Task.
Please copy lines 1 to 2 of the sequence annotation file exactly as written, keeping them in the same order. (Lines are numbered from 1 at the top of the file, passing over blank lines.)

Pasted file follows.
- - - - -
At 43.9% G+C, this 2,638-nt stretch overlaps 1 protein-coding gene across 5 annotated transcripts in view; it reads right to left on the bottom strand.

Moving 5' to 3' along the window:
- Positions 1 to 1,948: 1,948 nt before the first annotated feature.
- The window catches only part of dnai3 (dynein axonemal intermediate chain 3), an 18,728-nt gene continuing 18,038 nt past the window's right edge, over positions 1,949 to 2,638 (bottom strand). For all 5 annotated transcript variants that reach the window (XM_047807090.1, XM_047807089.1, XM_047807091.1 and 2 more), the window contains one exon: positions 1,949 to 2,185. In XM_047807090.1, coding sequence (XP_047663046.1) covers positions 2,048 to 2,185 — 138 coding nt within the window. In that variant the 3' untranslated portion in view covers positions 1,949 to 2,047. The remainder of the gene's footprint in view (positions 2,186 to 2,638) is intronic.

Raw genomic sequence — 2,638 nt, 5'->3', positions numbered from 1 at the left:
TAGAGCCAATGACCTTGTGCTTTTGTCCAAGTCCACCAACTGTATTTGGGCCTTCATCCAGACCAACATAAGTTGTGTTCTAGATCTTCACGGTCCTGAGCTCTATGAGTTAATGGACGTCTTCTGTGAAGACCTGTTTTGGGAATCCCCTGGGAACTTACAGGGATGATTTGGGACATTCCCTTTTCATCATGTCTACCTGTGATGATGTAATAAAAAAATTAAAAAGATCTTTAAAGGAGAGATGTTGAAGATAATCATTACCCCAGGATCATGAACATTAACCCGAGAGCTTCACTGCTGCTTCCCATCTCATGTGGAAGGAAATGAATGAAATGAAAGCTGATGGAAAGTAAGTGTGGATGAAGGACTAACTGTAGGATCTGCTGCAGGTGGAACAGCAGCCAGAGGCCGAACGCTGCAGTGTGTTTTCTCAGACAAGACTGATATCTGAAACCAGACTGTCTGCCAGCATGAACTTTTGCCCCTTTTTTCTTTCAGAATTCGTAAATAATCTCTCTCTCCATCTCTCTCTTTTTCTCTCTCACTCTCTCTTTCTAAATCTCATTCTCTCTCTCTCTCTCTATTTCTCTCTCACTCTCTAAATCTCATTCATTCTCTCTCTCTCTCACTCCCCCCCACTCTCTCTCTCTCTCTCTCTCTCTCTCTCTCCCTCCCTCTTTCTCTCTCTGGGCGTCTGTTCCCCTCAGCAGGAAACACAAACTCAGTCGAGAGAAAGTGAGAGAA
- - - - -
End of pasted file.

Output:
At 43.9% G+C, this 2,638-nt stretch overlaps 1 protein-coding gene across 5 annotated transcripts in view; it reads right to left on the bottom strand.

Moving 5' to 3' along the window: